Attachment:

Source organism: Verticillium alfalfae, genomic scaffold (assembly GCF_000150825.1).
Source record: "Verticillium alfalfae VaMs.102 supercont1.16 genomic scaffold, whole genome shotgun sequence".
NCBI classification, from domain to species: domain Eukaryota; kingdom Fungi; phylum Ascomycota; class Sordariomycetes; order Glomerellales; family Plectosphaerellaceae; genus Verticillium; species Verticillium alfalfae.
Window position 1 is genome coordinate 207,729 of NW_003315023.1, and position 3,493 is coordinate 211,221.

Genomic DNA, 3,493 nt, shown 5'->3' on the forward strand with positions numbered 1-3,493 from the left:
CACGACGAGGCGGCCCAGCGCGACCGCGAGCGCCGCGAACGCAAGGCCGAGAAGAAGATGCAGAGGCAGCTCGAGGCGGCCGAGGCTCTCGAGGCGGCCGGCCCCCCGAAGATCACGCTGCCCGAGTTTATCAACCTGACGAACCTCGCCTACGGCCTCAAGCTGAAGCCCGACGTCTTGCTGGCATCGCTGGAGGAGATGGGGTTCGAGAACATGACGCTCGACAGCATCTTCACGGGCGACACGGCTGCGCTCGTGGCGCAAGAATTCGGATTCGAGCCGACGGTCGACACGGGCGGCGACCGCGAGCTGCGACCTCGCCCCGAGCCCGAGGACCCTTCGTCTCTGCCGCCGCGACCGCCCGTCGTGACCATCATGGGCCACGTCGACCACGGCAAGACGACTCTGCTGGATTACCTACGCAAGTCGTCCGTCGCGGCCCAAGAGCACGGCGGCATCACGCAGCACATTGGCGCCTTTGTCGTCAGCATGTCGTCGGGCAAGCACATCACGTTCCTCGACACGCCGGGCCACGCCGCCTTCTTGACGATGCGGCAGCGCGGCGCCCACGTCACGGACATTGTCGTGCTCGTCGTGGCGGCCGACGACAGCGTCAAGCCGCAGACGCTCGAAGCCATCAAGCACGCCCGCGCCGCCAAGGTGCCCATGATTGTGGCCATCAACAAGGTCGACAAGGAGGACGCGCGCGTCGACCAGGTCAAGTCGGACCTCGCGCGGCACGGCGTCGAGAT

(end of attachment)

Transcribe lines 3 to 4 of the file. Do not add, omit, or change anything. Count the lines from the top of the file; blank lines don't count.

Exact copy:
NCBI classification, from domain to species: domain Eukaryota; kingdom Fungi; phylum Ascomycota; class Sordariomycetes; order Glomerellales; family Plectosphaerellaceae; genus Verticillium; species Verticillium alfalfae.
Window position 1 is genome coordinate 207,729 of NW_003315023.1, and position 3,493 is coordinate 211,221.